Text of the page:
• Also without reference to any particular figure, it is to be understood that input other than audible input may be used to cause output to be presented on a different device in accordance with present principles. For instance, gestures in free space may be detected by a gesture sensor such as the sensor 198 described above for a user to enter commands and/or input to a device in accordance with present principles. As another example, input may be provided using a keyboard and/or mouse, eye recognition, and/or facial expression.
  • Still without reference to any particular figure, it may now be appreciated that present principles may use context and/or function type to determine where and how to deliver the output for a request. Criteria used may be e.g. device capability, contextual inference, correlated ephemeral data, and/or content-based data.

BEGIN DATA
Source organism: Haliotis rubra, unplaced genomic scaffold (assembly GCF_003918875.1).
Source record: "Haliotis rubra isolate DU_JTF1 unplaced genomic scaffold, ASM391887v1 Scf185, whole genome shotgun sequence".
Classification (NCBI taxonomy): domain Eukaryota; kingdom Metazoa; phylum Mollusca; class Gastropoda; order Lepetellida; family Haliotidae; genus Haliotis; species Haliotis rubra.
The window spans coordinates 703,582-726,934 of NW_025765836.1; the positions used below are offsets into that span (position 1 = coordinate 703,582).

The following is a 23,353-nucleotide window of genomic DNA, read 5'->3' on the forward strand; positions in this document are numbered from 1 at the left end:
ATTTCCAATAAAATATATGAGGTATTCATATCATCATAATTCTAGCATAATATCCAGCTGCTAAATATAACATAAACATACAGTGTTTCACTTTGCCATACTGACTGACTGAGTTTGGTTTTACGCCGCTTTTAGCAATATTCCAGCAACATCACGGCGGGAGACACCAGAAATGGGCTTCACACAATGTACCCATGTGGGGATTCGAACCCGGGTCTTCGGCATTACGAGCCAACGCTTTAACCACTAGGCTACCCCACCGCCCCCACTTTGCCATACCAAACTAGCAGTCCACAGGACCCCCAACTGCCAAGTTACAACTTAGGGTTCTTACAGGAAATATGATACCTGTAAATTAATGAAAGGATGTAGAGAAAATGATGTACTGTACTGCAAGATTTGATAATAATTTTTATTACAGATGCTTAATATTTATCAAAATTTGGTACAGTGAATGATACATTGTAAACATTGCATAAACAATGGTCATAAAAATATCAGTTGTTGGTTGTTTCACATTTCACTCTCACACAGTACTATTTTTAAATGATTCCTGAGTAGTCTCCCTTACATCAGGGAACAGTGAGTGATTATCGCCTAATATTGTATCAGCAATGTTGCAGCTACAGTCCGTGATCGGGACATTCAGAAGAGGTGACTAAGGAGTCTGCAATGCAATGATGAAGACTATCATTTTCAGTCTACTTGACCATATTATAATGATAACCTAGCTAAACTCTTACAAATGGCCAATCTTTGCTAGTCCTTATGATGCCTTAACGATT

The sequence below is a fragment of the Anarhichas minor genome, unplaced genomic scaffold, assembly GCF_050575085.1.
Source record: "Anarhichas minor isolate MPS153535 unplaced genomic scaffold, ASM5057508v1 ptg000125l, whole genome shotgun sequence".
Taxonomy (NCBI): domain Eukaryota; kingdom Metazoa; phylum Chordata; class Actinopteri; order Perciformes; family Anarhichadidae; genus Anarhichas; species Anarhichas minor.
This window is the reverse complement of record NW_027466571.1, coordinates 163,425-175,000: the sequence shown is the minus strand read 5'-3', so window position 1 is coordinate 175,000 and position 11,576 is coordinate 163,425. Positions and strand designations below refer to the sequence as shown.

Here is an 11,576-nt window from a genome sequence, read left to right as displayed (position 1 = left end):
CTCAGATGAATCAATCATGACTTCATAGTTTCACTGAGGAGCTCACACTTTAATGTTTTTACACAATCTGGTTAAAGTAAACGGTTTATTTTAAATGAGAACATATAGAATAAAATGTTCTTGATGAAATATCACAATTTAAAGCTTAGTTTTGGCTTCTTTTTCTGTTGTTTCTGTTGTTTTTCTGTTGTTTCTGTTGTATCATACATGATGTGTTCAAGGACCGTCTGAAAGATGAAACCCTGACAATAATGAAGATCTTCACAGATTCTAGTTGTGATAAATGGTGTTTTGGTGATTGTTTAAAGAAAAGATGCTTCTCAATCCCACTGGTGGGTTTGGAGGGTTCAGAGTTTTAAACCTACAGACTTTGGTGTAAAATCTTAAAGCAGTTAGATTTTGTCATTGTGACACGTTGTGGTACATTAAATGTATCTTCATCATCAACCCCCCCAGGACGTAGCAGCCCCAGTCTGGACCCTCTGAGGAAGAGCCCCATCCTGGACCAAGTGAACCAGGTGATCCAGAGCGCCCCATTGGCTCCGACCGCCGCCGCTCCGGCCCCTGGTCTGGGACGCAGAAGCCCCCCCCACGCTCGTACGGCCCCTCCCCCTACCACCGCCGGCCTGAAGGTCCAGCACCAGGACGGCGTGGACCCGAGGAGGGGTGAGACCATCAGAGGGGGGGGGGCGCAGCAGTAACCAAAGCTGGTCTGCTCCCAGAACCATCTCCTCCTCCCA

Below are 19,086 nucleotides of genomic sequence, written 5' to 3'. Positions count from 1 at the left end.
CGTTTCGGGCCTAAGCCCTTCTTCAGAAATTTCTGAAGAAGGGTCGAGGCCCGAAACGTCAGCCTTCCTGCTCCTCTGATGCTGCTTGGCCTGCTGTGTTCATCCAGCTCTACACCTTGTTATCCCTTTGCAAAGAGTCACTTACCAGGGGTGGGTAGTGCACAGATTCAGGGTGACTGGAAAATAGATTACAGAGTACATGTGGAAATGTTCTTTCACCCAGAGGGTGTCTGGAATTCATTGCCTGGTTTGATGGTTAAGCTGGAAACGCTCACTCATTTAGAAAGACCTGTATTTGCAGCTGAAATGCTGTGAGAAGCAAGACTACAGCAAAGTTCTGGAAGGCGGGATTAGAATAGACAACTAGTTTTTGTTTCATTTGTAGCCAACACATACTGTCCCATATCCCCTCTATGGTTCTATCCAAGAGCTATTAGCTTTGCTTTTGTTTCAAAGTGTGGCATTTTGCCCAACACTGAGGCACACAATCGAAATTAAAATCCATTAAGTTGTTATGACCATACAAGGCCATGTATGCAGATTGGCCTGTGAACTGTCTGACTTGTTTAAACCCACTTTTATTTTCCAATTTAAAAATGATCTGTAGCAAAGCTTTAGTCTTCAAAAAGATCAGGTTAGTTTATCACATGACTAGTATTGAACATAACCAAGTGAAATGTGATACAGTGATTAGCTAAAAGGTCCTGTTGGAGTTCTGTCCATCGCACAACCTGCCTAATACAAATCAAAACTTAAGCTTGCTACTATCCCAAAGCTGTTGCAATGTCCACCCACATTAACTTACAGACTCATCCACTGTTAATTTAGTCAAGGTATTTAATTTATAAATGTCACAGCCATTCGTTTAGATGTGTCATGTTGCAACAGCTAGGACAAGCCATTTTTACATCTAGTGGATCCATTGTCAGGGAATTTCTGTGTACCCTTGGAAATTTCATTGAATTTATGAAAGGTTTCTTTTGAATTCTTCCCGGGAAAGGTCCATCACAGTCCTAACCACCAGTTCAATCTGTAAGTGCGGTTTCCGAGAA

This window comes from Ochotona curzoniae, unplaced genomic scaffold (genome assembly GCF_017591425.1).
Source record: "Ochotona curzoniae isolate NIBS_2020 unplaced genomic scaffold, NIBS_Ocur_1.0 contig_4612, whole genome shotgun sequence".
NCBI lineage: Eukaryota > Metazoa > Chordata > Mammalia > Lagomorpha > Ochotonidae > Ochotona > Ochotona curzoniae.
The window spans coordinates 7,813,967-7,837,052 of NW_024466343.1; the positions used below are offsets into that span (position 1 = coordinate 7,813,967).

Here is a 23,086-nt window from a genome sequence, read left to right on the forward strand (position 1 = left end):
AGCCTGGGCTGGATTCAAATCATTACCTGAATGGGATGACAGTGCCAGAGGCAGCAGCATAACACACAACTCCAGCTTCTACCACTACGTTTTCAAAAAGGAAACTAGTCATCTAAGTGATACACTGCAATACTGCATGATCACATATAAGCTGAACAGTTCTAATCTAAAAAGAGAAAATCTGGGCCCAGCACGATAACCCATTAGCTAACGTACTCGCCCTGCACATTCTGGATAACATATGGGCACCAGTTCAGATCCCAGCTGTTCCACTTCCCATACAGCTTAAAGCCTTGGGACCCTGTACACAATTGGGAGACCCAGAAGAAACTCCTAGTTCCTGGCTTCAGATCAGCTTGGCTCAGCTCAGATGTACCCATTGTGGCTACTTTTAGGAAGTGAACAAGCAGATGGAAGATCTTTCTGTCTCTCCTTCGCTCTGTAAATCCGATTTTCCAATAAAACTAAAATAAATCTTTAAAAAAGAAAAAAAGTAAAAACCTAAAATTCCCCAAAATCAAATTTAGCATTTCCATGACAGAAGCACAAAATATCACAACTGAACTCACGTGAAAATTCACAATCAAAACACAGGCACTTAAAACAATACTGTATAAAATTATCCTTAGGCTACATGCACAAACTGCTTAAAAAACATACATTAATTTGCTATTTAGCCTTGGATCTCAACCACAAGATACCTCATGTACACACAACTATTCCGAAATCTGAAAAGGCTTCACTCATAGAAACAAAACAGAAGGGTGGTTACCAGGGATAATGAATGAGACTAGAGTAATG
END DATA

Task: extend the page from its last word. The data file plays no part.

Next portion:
• Providing a few additional examples, in a first example a user may provide audible input to a laptop or tablet computer to “call Bill,” but a cell phone next to the laptop or tablet (e.g. within a threshold distance from the laptop of tablet such as one foot) initiates the call.